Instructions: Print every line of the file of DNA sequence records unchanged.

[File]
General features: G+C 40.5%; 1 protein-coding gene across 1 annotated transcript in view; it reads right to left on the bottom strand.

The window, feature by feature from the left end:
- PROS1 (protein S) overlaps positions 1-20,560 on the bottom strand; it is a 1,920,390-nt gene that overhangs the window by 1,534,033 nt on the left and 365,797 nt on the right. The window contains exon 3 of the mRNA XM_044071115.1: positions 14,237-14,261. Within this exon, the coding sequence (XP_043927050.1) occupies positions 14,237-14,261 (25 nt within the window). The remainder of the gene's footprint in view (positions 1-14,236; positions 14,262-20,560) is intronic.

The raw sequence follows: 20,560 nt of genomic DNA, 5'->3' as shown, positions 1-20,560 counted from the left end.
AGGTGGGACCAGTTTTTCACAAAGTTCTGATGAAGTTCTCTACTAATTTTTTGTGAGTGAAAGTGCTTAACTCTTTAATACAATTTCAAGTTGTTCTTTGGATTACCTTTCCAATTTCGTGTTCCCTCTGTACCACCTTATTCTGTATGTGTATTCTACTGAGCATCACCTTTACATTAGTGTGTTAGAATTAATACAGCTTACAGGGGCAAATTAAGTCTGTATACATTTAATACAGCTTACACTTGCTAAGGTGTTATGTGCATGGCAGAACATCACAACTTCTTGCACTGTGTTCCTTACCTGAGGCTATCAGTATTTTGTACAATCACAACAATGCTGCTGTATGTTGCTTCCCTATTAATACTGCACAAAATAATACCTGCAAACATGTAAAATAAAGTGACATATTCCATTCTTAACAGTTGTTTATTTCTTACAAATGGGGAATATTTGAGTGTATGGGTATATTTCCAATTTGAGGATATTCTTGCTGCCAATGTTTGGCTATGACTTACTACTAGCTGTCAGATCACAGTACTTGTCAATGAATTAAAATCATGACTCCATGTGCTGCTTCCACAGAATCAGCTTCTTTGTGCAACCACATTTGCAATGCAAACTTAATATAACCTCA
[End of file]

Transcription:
General features: G+C 40.5%; 1 protein-coding gene across 1 annotated transcript in view; it reads right to left on the bottom strand.

The window, feature by feature from the left end:
- PROS1 (protein S) overlaps positions 1-20,560 on the bottom strand; it is a 1,920,390-nt gene that overhangs the window by 1,534,033 nt on the left and 365,797 nt on the right. The window contains exon 3 of the mRNA XM_044071115.1: positions 14,237-14,261. Within this exon, the coding sequence (XP_043927050.1) occupies positions 14,237-14,261 (25 nt within the window). The remainder of the gene's footprint in view (positions 1-14,236; positions 14,262-20,560) is intronic.

The raw sequence follows: 20,560 nt of genomic DNA, 5'->3' as shown, positions 1-20,560 counted from the left end.
AGGTGGGACCAGTTTTTCACAAAGTTCTGATGAAGTTCTCTACTAATTTTTTGTGAGTGAAAGTGCTTAACTCTTTAATACAATTTCAAGTTGTTCTTTGGATTACCTTTCCAATTTCGTGTTCCCTCTGTACCACCTTATTCTGTATGTGTATTCTACTGAGCATCACCTTTACATTAGTGTGTTAGAATTAATACAGCTTACAGGGGCAAATTAAGTCTGTATACATTTAATACAGCTTACACTTGCTAAGGTGTTATGTGCATGGCAGAACATCACAACTTCTTGCACTGTGTTCCTTACCTGAGGCTATCAGTATTTTGTACAATCACAACAATGCTGCTGTATGTTGCTTCCCTATTAATACTGCACAAAATAATACCTGCAAACATGTAAAATAAAGTGACATATTCCATTCTTAACAGTTGTTTATTTCTTACAAATGGGGAATATTTGAGTGTATGGGTATATTTCCAATTTGAGGATATTCTTGCTGCCAATGTTTGGCTATGACTTACTACTAGCTGTCAGATCACAGTACTTGTCAATGAATTAAAATCATGACTCCATGTGCTGCTTCCACAGAATCAGCTTCTTTGTGCAACCACATTTGCAATGCAAACTTAATATAACCTCA